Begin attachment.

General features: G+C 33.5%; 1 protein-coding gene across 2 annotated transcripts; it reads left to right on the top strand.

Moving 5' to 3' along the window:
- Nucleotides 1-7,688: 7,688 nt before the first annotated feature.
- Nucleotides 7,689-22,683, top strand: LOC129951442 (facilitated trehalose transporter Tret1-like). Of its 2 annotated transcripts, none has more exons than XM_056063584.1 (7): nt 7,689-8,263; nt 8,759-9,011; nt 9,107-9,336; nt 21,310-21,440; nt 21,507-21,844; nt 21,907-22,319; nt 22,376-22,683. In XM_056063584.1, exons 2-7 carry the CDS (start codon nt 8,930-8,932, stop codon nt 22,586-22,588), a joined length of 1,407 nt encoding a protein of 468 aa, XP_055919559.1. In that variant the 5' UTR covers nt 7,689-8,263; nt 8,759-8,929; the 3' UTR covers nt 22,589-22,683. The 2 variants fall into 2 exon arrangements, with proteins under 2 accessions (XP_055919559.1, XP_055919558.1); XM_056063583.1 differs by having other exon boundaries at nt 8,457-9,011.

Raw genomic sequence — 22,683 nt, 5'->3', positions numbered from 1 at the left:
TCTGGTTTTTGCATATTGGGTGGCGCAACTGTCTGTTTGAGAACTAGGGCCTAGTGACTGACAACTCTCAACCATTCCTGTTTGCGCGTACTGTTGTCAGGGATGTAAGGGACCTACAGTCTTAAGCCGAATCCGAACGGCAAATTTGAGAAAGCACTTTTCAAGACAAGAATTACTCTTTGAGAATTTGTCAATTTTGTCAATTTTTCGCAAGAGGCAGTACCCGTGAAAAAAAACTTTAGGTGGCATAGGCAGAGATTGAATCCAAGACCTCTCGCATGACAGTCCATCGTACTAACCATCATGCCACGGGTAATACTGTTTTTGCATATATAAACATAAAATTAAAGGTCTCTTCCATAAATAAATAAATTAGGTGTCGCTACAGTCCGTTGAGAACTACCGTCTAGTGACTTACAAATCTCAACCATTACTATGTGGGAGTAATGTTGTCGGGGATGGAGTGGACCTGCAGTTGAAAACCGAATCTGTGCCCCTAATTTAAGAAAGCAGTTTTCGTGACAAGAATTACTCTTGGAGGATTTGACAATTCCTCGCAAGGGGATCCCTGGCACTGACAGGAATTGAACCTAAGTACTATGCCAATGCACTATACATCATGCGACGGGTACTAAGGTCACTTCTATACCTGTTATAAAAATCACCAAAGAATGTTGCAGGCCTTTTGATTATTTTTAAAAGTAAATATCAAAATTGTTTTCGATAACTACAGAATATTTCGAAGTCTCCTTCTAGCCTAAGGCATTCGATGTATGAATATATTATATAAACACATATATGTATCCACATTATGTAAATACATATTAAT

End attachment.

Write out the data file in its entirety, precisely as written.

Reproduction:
General features: G+C 33.5%; 1 protein-coding gene across 2 annotated transcripts; it reads left to right on the top strand.

Moving 5' to 3' along the window:
- Nucleotides 1-7,688: 7,688 nt before the first annotated feature.
- Nucleotides 7,689-22,683, top strand: LOC129951442 (facilitated trehalose transporter Tret1-like). Of its 2 annotated transcripts, none has more exons than XM_056063584.1 (7): nt 7,689-8,263; nt 8,759-9,011; nt 9,107-9,336; nt 21,310-21,440; nt 21,507-21,844; nt 21,907-22,319; nt 22,376-22,683. In XM_056063584.1, exons 2-7 carry the CDS (start codon nt 8,930-8,932, stop codon nt 22,586-22,588), a joined length of 1,407 nt encoding a protein of 468 aa, XP_055919559.1. In that variant the 5' UTR covers nt 7,689-8,263; nt 8,759-8,929; the 3' UTR covers nt 22,589-22,683. The 2 variants fall into 2 exon arrangements, with proteins under 2 accessions (XP_055919559.1, XP_055919558.1); XM_056063583.1 differs by having other exon boundaries at nt 8,457-9,011.

Raw genomic sequence — 22,683 nt, 5'->3', positions numbered from 1 at the left:
TCTGGTTTTTGCATATTGGGTGGCGCAACTGTCTGTTTGAGAACTAGGGCCTAGTGACTGACAACTCTCAACCATTCCTGTTTGCGCGTACTGTTGTCAGGGATGTAAGGGACCTACAGTCTTAAGCCGAATCCGAACGGCAAATTTGAGAAAGCACTTTTCAAGACAAGAATTACTCTTTGAGAATTTGTCAATTTTGTCAATTTTTCGCAAGAGGCAGTACCCGTGAAAAAAAACTTTAGGTGGCATAGGCAGAGATTGAATCCAAGACCTCTCGCATGACAGTCCATCGTACTAACCATCATGCCACGGGTAATACTGTTTTTGCATATATAAACATAAAATTAAAGGTCTCTTCCATAAATAAATAAATTAGGTGTCGCTACAGTCCGTTGAGAACTACCGTCTAGTGACTTACAAATCTCAACCATTACTATGTGGGAGTAATGTTGTCGGGGATGGAGTGGACCTGCAGTTGAAAACCGAATCTGTGCCCCTAATTTAAGAAAGCAGTTTTCGTGACAAGAATTACTCTTGGAGGATTTGACAATTCCTCGCAAGGGGATCCCTGGCACTGACAGGAATTGAACCTAAGTACTATGCCAATGCACTATACATCATGCGACGGGTACTAAGGTCACTTCTATACCTGTTATAAAAATCACCAAAGAATGTTGCAGGCCTTTTGATTATTTTTAAAAGTAAATATCAAAATTGTTTTCGATAACTACAGAATATTTCGAAGTCTCCTTCTAGCCTAAGGCATTCGATGTATGAATATATTATATAAACACATATATGTATCCACATTATGTAAATACATATTAAT